So yeah, most definitely, I often think maybe I’m a failure, but I choose not to see it that way because of the richness of the rest of my life. And ultimately, you only get one shot. And if more Gravities pop up in the future, it’s a result of when the time is right, as opposed to forcing it in right now. I often perceive myself as very vulnerable as an entrepreneur, and I don’t think there’s anything wrong with that. I’m not going to sit here and puff my chest out and say that I know it all and can do it all, at 50 years of age with two young kids, because it’s not reality.
I mean, everybody has different stages in their life where they’ve got different things going on. And this suits me just fine right now. So if Gravity ends up being one location, I’m totally fine with that. It’s operating. It employs people. It contributes to the economy. It’s a social and a community hub. And that, to me, can be the definition of success. It doesn’t have to be multiple locations.
Jonathan Hafichuk: Well you see entrepreneurs, and it’s such a common story where they sacrifice big sections of their kids’ lives. They miss their kids growing up, or they go through divorces, or they ruin relationships, or they lose their health. I think Brett Wilson’s book was about that. So I think that having that balance is really, really good, especially when you have two young kids.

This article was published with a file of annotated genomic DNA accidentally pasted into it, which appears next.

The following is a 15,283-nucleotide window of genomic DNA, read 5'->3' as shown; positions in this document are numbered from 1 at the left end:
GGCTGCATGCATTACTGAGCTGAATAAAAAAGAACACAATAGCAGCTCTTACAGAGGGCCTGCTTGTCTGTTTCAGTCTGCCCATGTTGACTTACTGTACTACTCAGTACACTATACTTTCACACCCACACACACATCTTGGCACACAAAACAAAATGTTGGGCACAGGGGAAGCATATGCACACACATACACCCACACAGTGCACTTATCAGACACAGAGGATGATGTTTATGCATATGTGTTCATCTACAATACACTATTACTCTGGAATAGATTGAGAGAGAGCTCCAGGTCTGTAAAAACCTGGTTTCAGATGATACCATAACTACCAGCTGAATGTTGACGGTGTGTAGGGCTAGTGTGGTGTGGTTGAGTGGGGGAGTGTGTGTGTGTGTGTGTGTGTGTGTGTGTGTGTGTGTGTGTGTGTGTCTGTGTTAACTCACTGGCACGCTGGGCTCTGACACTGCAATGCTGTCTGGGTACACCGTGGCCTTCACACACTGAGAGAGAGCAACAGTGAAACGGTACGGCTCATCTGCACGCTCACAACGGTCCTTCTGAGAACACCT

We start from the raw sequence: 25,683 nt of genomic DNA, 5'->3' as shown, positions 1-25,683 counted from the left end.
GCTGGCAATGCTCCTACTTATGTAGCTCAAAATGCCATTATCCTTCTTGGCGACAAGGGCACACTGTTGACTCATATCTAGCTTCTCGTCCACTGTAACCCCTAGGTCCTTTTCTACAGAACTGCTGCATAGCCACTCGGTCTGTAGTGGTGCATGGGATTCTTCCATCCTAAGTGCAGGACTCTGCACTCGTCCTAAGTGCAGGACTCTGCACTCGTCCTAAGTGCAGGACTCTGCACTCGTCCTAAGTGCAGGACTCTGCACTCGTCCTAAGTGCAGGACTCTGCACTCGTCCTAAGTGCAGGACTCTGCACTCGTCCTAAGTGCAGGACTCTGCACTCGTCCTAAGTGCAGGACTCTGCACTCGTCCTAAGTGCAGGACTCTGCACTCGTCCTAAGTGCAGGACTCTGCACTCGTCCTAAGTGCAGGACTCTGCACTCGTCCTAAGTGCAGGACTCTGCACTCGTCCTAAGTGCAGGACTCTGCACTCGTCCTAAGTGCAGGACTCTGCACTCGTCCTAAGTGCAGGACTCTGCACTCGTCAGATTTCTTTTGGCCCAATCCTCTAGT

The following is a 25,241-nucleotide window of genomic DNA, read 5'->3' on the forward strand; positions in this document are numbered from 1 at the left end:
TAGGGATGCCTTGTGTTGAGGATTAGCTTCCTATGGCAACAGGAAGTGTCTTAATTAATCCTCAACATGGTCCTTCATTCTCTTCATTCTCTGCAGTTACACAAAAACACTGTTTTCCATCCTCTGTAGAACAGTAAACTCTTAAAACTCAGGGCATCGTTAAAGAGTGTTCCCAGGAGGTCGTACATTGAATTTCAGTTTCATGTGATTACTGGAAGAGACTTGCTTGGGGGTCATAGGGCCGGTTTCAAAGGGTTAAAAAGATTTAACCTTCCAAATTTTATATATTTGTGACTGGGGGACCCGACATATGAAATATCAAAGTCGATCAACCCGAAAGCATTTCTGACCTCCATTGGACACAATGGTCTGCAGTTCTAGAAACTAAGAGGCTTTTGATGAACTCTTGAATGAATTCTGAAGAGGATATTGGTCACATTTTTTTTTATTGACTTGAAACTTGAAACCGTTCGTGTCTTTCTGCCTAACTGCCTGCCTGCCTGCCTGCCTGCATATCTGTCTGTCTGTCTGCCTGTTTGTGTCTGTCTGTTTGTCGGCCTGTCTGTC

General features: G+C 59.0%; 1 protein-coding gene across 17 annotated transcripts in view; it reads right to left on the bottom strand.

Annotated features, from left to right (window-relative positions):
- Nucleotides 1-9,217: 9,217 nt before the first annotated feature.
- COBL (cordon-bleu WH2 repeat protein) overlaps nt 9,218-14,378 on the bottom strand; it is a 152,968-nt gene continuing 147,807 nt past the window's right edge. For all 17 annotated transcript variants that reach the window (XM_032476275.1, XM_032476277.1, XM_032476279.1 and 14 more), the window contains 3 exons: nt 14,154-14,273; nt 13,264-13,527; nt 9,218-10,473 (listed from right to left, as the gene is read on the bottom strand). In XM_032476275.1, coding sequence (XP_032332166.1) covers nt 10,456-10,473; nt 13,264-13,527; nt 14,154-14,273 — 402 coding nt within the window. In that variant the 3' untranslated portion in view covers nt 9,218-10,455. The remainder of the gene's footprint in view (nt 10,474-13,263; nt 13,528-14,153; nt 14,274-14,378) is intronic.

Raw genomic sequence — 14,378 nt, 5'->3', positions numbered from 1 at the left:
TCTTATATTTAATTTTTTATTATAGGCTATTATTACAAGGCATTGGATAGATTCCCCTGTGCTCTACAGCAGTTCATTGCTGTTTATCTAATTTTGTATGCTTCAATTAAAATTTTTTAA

I was really fortunate that my parents were always around when I was growing up, despite having a business. I was still pretty much with them there at the business. But what advice do you have for people on making sure that they don’t sacrifice those things that are important for potentially success in their business? Because you said you’ve gone up and down there.
Andy Fennell: When you’re first starting a business, for most people the reality is that you’ve got to work a hell of a lot. You’re in it seven days a week. You’re living and breathing it. And I’ve done that and still do to some extent. I mean, there isn’t a day goes by that I don’t do some form of work. But ultimately I mean, like I said, you only get one shot. And if you’re a family man, or even if you’re not, I mean there’s more to life than just work.